Cracking the Charles Wesley code

It's not exactly Dan Brown material, but there's now one less unsolved church mystery in the world:

An Anglican priest has unlocked the 270-year-old secrets of Charles Wesley's coded diary, throwing light on the turbulent relationship that he had with his brother John in the early years of the Methodist movement they founded.

[lab]oratory has a great post talking about Wesley's diary, ciphers, and cryptography. (I also just realized that [lab]oratory's header graphic is a screenshot from Ultima 6. You, sir, are awesome.)

The Times Online article makes a big deal about the juicy and mildly scandalous personal tidbits that the diary reveals about Wesley's life: he was apparently involved in a rather petty-sounding dispute with his brother about the latter's proposed marriage. Details like these might be used to discredit historical figures (the article describes Wesley as a "depressive" person), but I find these little revelations both interesting and helpful in understanding Wesley as a Christian.

Growing up, I read through a reasonably large chunk of Christian writing from throughout church history, and reading the "greatest hits" of noteworthy writers like Augustine, Calvin, Luther, and Whitefield in isolation can create the false impression that these writers are... well, more perfect than they really were. When I got into college and learned that some of these famous Christians held unusual beliefs or were decidedly quirky individuals, I was taken aback—but that realization humanized them and helped me distinguish better between their ideas and the Scriptural teachings they were trying to elucidate.

How about you? Have you ever been disillusioned to find that a church history "hero" was a fallible human being after all?

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I was bummed when I found out that C.S. Lewis and J.R.R. Tolkien had such a bumpy friendship. I admire both of them so much. Tolkien apparently didn't much like Lewis' Narnia. They also had a falling out because Tolkein wanted Lewis to convert to Catholicism, not just Christianity. Tolkein also was hurt when Lewis became good friends with Charles Williams. Tolkien didn't like Lewis' apologetic efforts which he perceived to be on behalf of the Church of English, a church he deeply resented. He also disapproved of Lewis marriage to Joy Davidman, a divorcee. All this caused a rift that only started to mend a little before Lewis death. I liked thinking of the Inklings as a tight group of friends but, apparently they were, like any group of talented people, also a group of egos with strong opinions.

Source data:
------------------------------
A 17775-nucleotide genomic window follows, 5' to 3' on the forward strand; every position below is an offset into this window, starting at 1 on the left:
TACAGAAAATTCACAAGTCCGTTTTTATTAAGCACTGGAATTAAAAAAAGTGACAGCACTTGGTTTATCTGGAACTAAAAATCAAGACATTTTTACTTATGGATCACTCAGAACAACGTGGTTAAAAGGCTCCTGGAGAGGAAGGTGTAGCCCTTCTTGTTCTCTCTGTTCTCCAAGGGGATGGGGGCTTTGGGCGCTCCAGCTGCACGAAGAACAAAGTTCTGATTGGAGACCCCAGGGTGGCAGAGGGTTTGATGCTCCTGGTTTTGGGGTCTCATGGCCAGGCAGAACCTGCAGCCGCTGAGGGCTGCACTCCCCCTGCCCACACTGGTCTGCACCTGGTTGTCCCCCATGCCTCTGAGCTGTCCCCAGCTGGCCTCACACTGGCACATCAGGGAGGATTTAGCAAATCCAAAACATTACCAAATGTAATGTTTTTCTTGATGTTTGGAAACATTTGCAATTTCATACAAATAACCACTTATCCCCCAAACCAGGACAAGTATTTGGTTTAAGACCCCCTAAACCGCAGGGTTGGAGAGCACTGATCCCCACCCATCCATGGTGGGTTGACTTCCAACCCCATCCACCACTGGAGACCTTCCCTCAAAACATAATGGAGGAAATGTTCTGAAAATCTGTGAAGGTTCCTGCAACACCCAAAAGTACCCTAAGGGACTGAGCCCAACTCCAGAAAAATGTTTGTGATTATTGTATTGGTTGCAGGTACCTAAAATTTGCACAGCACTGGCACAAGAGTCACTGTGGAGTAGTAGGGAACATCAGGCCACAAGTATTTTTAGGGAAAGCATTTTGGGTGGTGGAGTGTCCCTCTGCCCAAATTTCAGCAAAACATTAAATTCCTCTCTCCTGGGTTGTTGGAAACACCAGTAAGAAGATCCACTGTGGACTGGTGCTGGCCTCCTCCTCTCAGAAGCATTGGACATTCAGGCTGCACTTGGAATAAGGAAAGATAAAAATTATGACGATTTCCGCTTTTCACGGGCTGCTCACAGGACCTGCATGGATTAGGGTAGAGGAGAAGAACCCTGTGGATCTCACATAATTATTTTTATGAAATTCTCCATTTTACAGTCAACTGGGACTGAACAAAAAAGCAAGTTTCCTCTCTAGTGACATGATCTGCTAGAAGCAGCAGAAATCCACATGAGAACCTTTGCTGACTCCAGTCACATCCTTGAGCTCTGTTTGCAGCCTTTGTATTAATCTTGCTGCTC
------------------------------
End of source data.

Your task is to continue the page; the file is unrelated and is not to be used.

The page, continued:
Great example! I had the exact same reaction when I learned that Lewis and Tolkien had their differences. Even just learning (apart from their personal differences) that they (or at least Tolkien) didn't like the other's fantasy worlds all that much was a huge blow--how could these two authors, whose imaginations were so influential on my life, not adore each other's work?

But as you say--as in any group of friends and peers, egos and quirky personalities were bound to create a few bits of drama.
"How about you? Have you ever been disillusioned to find that a church history “hero” was a fallible human being after all?"

Luther definitely. When I first heard about some of the despicable anti-Semitic things he said I was mildly crushed.

This does remind me of Mother Teresa's recent released private writings, which outed her as a doubter. Although, for me, it definitely humanized her in a good way.

[Also...Ultima 6! I've been racking my brain for a while on that one. He used to have a Castlevania one, which was great.]
Apart from the codebreaking, I was interested to read that Charles Wesley struggled with depression. That puts him in league with notable Christians like Charles Spurgeon and Soren Kierkegaard. Whenever I start feeling depressed, I can often take some solace in the reality that many greats did the same.
Jason, you ought to checkout a book called "Spiritual Depression" by D. Martyn-Lloyd Jones, if you haven't already. Great stuff. One of the worst things about being depressed is we all think we are the only ones suffering, when actually most people are deeply depressed at one time or another.